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The Journey

Following attacks by Rohingya militants in August last year, Myanmar (Burma) military forces responded with a a brutal crackdown.

A huge wave of over 688,000 Rohingya refugees have fled for their lives over the border into neighbouring Bangladesh.

The refugees have experienced unimaginable, barbaric crimes against humanity. Many are traumatised, having seen members of their family and loved ones murdered with machetes, shot or burned alive. Everything they owned has been stolen or destroyed. Now they’re in Bangladesh with absolutely nothing.

Rohingya

Families take a short boat journey from Myanmar (Burma) under the cover of darkness to avoid being shot at or captured by the military, many arriving in Shabrang Harbour in Bangladesh at the break of day.

Often exhausted, hungry and deeply traumatised, the new arrivals sit on the beach in rows, guarded by Bangladeshi soldiers until they can be moved to the nearby reception centre.

The Journey 2

The Bangladesh army register new arrivals in a reception centre 1km from the beach. Mostly women and young children then sit and wait patiently on the dirt floor, contained within pens made of bamboo, before buses and trucks take them to the refugee camp. 

The Journey 3

Many of the men have been killed in Myanmar. Razia (below) escaped with her children and her sister, but Razia's uncle was burned alive during the violence.

The Journey 4

We were very scared when we saw the military burning the houses and the people. My uncle was burned alive six weeks ago. I saw people being burned alive.

When I saw my uncle burning we all jumped in the pond and hid for a day. After the military went we came out. The village was totally messed up. The houses were burning. They took our livestock.

We felt we were about to die so we fled. I was hungry – I didn’t eat for 5-10 days. We had a little rice and vegetables for the children.

We walked for two days and stayed with a family. The day before yesterday we got money. When we crossed on the boat it was almost sinking.

Now we feel safe. We have some relatives here in one of the camps but we don’t know where. We hope to meet them.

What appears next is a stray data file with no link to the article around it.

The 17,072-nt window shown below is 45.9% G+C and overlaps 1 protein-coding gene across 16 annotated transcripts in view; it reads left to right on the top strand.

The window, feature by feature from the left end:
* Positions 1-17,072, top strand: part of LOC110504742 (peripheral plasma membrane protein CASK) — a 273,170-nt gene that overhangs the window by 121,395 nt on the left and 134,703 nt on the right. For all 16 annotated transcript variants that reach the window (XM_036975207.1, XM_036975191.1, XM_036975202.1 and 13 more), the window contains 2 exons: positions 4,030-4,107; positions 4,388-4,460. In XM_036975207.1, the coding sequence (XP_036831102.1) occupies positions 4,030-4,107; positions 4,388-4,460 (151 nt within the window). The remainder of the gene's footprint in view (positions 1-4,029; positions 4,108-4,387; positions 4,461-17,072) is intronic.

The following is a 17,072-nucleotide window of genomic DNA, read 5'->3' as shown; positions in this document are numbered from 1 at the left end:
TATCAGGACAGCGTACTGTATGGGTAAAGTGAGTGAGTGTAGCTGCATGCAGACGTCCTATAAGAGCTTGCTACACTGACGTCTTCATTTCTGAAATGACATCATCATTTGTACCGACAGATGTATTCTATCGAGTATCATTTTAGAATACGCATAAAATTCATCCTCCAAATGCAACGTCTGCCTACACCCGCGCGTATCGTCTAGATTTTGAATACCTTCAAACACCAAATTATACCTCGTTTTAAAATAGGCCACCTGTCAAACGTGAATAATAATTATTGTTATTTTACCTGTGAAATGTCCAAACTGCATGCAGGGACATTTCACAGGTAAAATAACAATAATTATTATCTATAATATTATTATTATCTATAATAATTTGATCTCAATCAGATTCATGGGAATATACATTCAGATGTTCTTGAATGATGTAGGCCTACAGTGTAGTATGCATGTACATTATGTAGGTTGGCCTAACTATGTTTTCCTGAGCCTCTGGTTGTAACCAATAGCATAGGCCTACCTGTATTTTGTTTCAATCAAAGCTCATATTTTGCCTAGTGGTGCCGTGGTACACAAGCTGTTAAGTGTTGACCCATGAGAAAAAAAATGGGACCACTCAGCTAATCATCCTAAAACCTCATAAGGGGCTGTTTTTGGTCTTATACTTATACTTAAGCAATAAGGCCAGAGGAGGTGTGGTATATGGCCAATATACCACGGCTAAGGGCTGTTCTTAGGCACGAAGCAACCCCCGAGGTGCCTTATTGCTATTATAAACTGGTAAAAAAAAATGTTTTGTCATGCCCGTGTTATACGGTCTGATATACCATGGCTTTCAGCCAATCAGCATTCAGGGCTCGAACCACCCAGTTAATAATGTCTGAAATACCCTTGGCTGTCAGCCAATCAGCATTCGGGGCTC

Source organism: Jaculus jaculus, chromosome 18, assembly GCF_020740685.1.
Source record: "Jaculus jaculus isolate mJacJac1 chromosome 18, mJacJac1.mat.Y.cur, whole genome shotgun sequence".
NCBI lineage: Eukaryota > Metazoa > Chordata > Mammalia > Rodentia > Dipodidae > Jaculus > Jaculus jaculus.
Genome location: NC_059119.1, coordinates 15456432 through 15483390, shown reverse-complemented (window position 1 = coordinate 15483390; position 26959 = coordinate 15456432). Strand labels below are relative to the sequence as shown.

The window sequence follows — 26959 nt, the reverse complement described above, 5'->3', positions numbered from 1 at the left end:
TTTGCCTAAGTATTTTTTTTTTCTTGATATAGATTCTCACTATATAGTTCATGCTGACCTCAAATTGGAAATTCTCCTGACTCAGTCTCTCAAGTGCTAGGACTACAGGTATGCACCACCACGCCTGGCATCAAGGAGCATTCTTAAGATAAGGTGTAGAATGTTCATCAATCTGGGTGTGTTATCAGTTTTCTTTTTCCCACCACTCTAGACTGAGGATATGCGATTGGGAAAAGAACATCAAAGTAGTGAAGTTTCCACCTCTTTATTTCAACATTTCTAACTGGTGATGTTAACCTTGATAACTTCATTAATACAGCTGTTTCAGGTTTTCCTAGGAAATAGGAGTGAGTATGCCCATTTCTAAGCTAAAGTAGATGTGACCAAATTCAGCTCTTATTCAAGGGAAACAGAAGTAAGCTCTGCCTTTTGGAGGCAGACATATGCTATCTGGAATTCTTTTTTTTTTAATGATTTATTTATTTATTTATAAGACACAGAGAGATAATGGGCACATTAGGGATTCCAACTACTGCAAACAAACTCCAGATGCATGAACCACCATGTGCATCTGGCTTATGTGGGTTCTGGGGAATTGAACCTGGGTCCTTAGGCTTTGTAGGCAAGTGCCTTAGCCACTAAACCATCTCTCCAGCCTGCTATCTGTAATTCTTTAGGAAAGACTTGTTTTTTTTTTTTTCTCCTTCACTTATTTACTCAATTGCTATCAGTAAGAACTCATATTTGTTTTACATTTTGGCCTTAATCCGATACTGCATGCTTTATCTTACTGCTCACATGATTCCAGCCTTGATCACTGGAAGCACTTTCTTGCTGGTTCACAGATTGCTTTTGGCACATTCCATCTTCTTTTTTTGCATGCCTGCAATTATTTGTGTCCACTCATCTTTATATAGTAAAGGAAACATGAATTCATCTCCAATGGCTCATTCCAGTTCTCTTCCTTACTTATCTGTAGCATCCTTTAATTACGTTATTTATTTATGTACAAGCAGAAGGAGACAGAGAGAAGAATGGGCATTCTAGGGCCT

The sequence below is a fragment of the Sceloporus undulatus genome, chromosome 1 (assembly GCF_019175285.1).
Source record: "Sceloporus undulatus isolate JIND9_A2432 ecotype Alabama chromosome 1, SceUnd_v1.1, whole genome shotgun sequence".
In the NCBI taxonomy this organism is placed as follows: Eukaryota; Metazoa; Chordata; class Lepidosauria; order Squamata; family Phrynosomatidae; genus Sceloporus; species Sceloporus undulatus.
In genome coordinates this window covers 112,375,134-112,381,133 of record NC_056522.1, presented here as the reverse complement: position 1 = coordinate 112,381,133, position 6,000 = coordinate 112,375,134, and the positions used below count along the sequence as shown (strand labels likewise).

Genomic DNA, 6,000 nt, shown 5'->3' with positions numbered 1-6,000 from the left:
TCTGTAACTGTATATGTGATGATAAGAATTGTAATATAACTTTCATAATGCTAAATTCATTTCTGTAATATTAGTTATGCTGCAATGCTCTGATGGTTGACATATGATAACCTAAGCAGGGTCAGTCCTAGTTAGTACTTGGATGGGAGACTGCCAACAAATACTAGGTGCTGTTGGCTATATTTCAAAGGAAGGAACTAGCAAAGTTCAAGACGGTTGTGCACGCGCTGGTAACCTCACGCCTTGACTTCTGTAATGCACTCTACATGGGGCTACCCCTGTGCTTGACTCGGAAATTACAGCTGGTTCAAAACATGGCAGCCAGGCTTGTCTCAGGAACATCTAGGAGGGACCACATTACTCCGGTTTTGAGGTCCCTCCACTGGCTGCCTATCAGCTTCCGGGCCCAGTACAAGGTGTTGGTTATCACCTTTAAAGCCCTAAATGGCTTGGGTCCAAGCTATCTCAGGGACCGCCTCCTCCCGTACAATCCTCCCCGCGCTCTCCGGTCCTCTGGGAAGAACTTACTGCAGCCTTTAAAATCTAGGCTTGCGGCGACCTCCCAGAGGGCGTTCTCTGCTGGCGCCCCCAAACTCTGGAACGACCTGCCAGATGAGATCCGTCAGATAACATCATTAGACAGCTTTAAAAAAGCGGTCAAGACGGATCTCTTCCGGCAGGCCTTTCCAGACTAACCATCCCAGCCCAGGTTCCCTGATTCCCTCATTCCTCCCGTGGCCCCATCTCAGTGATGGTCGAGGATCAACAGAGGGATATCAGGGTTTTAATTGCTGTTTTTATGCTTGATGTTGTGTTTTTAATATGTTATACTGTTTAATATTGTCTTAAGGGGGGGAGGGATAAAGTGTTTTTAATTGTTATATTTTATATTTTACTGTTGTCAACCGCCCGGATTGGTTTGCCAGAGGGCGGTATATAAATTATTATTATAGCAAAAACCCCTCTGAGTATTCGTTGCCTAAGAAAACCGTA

Conditions in the sprawling Kutupalong refugee camp, which spans 11km by 6km, are appalling.  Families are surviving under thin plastic sheeting propped up by simple bamboo. Latrines, wells, shelters and pools of festering water sit side by side - a recipe of disease. The densely populated camp is home to a sea of suffering.

Around 60% of Rohingya refugees are children, including an estimated 12,000 orphans.

Muhamed Ali (below) survived because his father sacrificed himself to protect his family.

The Journey 6

My father gave his life to save me. My father went out of the house first to tackle the soldiers. They asked who else was in the house. He just argued with them and said, “Kill me but not my family members”. Then they chopped him into pieces. I just saw his dead body but I didn’t touch it as I had to move quickly.

I heard they took all the dead bodies and burned them. We would normally follow Islamic process and bury our dead but we had to flee.

If Myanmar gives us proper citizenship, rights and a state of Rohingya then we would go back. The whole world should pressure Myanmar to agree these terms. If the Bangladesh government sends us back without any proper settlement, I would say that they should just kill us right here. We would be happier to die here than back in Myanmar.

The Journey 9

While some Rohingya have started to return to Myanmar, hundreds of thousands remain in Bangladesh, hungry, impoverished and terrified by the prospect of returning to what is left of their villages. SCIAF is helping some of the most vulnerable families.

Donations from Scotland have already helped provide rice, lentils, sugar and oil, as well as plates, saucepans, glasses and cooking utensils to over 40,000 families.  Blankets and sleeping mats to 14,600 families so they can keep warm at night have also been distributed.

We can all work together to bring hope to refugees and our poorest brothers and sisters around the world, enabling them to survive and thrive.

The Journey 8

SCIAF are working with Justice and Peace Scotland  and renown photographer Simon Murphy to highlight the plight of the Rohingya refugees through a photography exhibition touring Scotland this year. Learn More

You can also help to share the journey by donating to our emergency appeal for Rohingya refugees.